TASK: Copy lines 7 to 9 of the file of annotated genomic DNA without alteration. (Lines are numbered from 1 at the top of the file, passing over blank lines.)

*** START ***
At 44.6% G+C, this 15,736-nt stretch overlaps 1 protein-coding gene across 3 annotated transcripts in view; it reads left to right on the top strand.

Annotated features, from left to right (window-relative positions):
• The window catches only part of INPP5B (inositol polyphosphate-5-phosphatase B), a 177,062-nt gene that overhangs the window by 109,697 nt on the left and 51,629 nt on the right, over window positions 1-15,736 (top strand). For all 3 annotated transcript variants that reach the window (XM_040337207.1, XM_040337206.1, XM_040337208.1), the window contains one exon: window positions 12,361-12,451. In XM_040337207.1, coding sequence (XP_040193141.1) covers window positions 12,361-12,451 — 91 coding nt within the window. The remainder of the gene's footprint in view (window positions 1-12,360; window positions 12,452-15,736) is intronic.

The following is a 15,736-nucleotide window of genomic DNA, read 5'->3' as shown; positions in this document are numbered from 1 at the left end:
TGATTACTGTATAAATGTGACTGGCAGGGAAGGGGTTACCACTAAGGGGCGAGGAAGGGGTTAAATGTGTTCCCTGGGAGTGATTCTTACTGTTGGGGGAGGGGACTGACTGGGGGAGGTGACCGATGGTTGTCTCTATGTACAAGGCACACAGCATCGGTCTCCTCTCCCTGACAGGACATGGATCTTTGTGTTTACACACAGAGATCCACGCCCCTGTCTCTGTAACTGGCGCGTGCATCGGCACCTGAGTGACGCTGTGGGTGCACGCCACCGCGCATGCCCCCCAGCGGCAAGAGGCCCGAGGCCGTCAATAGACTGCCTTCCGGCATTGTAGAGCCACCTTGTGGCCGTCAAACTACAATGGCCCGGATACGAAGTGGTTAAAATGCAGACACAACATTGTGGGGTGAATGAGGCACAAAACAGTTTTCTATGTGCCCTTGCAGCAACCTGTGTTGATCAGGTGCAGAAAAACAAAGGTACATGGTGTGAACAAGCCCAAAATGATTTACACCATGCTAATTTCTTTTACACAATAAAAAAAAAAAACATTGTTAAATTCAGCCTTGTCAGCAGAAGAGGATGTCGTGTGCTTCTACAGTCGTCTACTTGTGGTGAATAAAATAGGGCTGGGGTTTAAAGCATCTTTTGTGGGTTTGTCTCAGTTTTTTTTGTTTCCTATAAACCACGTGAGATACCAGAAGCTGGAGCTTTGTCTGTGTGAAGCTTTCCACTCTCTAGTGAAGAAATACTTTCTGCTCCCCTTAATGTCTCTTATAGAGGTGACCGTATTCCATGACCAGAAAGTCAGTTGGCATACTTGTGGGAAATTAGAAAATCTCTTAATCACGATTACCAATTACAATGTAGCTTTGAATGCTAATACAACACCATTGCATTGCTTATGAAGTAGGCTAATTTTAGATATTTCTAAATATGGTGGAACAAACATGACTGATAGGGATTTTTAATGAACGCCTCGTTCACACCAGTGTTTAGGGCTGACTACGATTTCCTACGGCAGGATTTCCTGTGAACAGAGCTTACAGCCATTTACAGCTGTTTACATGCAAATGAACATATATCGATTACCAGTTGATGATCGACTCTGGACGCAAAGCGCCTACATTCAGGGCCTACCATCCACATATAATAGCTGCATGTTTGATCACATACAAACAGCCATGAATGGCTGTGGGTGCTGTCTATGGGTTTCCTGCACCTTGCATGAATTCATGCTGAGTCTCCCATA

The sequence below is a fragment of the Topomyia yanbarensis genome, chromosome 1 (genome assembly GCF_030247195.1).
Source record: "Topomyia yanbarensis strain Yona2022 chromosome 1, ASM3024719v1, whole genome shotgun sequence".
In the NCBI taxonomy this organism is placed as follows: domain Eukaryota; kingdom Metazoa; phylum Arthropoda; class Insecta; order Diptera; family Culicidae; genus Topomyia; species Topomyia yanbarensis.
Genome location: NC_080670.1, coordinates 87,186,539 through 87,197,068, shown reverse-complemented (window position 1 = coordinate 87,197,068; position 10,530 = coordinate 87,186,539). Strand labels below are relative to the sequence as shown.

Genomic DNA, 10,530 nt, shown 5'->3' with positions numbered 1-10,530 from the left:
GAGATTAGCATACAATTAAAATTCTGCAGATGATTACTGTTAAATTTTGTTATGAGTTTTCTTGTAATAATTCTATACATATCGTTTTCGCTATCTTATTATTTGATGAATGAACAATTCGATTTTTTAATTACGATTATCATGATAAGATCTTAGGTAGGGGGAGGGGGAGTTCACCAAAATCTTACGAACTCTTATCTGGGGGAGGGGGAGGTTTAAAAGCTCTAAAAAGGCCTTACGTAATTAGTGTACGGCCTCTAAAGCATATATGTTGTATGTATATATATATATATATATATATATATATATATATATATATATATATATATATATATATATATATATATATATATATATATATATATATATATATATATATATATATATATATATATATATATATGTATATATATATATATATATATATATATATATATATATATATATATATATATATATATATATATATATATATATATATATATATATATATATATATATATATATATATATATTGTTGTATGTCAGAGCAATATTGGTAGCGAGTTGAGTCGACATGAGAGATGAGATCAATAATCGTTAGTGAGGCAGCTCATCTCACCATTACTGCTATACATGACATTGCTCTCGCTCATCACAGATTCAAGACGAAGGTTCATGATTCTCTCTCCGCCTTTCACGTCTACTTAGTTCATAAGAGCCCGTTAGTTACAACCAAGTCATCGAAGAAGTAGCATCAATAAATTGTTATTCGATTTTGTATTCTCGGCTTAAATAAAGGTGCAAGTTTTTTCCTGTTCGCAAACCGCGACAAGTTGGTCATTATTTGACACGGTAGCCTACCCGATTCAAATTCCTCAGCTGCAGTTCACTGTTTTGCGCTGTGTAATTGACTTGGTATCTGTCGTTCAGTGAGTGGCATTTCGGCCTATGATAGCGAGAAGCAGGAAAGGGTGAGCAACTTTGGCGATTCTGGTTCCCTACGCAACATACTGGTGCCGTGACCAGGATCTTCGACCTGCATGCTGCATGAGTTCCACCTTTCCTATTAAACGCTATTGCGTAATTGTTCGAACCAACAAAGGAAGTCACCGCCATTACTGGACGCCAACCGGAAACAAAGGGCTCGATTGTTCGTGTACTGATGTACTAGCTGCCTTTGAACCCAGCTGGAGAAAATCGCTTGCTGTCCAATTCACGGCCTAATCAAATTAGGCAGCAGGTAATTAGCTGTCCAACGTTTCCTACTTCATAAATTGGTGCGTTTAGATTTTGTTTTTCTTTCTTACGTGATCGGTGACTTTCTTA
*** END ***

Source record: "Topomyia yanbarensis strain Yona2022 chromosome 1, ASM3024719v1, whole genome shotgun sequence".
In the NCBI taxonomy this organism is placed as follows: domain Eukaryota; kingdom Metazoa; phylum Arthropoda; class Insecta; order Diptera; family Culicidae; genus Topomyia; species Topomyia yanbarensis.
Genome location: NC_080670.1, coordinates 87,186,539 through 87,197,068, shown reverse-complemented (window position 1 = coordinate 87,197,068; position 10,530 = coordinate 87,186,539). Strand labels below are relative to the sequence as shown.